Mahi Mahi Spearfishing Tips For Beginners

Mahi mahi spearfishing is awesome!

Mahi mahi, coryphaena hippurus, are plentiful pelagic fish that grow fast and taste great. If there’s one fish to not feel guilty taking home for the dinner plate it’s this one. Your friends and family are going to love it raw, cooked mahi, or smoked.

how to catch dorado mahi mahi
Expert spearfisherman, Bret Whitman, with his speared mahi mahi

In this short guide, we’ll cover a few tips to help you be more productive while targeting them.

How To Spear Dorado

It’s important to find anything floating in the water such as a flotsam or a log.

Mahi mahi either travels in schools or in a few pairs and like to hide in the open water under anything that is about 5 gallons in size or more. Many times you’ll find them in a large formation of kelp that has broken away from the kelp forest and is a mini ecosystem in the middle of the ocean. You can even put a little attention-getting lure on the end of your speargun to get the mahi mahi curious and closer to you before you take your shot.

With spearfishing, you’re able to be selective in which fish you take.

Best Spearfishing Gear for Mahi

Mahi mahi isn’t a massive fish so you won’t need a tuna blaster-type gun to bring them in.

Any 90cm speargun or larger should do the trick as long as you have a reel or floatline attached to it. If you want a little more power in a more maneuverable gun, then a roller speargun is a good option. The standard spearfishing wetsuit (also check our women’s wetsuit top picks), gloves, mask, fins, weight belt, and snorkel are a must.

Sometimes you’ll find yourself in warm tropical waters, like Costa Rica in which you could use a thinner wetsuit or just go in your swimsuit.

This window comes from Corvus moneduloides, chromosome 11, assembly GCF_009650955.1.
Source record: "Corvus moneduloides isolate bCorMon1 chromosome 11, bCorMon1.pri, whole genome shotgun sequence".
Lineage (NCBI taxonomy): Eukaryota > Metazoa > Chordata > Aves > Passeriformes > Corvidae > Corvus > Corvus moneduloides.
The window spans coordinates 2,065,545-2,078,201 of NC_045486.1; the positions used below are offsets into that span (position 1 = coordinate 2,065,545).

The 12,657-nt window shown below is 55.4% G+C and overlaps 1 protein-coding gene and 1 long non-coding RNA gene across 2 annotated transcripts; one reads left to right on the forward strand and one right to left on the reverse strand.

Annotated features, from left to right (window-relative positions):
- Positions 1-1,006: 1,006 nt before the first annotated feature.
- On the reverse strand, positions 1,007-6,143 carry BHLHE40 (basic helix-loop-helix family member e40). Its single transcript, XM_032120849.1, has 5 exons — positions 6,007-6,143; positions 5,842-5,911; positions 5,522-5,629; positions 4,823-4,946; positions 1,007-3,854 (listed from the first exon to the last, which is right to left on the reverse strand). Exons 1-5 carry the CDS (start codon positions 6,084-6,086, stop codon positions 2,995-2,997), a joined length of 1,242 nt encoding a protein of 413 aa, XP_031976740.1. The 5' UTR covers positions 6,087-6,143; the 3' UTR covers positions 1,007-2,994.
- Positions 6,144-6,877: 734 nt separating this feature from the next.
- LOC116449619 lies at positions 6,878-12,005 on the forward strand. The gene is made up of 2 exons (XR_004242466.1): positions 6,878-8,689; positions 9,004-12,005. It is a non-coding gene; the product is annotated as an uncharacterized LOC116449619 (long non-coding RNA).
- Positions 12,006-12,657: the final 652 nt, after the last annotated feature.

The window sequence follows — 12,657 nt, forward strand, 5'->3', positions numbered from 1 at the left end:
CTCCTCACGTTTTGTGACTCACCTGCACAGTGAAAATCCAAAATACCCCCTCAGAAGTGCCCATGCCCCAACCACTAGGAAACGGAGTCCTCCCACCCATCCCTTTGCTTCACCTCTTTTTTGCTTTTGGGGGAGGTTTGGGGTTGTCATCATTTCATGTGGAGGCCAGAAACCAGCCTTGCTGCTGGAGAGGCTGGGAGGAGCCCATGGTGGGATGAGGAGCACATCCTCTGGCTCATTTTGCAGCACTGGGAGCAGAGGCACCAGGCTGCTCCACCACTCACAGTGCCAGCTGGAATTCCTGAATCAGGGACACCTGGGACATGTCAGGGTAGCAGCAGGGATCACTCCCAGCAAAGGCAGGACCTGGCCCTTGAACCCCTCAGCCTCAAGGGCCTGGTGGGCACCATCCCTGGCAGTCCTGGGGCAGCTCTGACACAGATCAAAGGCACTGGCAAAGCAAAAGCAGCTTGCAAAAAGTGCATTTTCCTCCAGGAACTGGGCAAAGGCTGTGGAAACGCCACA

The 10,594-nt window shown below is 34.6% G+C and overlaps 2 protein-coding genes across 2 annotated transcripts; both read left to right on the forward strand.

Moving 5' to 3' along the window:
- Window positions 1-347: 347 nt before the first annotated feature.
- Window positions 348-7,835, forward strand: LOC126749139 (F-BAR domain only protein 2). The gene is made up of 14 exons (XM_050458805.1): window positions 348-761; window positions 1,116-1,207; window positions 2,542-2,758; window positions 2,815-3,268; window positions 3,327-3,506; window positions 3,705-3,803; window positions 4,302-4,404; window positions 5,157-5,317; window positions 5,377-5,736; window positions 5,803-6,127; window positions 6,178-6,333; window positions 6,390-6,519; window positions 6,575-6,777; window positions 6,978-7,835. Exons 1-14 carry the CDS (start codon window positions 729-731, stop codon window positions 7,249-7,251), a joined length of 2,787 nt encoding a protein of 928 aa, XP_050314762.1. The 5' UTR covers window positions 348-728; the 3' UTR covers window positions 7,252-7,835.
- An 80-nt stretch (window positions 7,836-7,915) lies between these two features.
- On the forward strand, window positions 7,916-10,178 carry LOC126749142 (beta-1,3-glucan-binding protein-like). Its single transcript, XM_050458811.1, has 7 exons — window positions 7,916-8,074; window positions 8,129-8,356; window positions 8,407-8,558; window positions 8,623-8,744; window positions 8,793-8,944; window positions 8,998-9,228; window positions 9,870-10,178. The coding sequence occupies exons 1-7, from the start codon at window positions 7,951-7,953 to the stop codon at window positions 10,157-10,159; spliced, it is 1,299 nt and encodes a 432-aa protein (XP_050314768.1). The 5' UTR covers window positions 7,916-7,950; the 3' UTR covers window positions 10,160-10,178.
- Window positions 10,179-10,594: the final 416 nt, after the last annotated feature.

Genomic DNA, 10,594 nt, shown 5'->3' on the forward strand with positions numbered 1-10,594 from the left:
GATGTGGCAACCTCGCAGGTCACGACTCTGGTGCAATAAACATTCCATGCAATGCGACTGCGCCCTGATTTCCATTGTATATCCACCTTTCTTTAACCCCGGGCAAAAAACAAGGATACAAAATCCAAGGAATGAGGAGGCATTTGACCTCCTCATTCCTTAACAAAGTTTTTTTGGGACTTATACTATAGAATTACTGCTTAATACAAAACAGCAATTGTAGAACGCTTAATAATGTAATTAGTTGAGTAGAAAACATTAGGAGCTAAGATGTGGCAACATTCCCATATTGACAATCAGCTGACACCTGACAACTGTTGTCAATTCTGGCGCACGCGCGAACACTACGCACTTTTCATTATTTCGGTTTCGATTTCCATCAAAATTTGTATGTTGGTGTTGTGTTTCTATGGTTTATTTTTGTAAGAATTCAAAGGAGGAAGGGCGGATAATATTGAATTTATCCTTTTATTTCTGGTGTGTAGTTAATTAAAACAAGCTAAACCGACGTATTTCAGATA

One tip my spearfishing buddy recommended was to hook one with fishing gear and leave it in the water to keep the school around while you hunt with your speargun.

5 Tips for Spearfishing Dorado

  1. Find floating structure that’s likely to hold a few mahi.
  2. Use a speargun that’s easy to maneuver since they are quick and tend to be on the surface.
  3. Taking surface shots leads to missed shots. Dive down a few feet before lining up.
  4. Look for bird activity. They usually tell you if there is a school of predatory fish out in the water.
  5. Leave a shot mahi at the end of your spear so the school stays around and your buddy can shoot one too.
Jon Stenstrom
Founder & Angler
Jon Stenstrom is a fishing enthusiast. He has over 25 years of fishing experience, and 6 years of spearfishing experience, and is currently learning how to boat. Jon has his Open Water PADI Certification and FII Freediver Level 1 Certification. Jon has traveled the world to fish and dive, most notably in the Great Barrier Reef, Baja Mexico, Thailand, and Malaysia. More Articles
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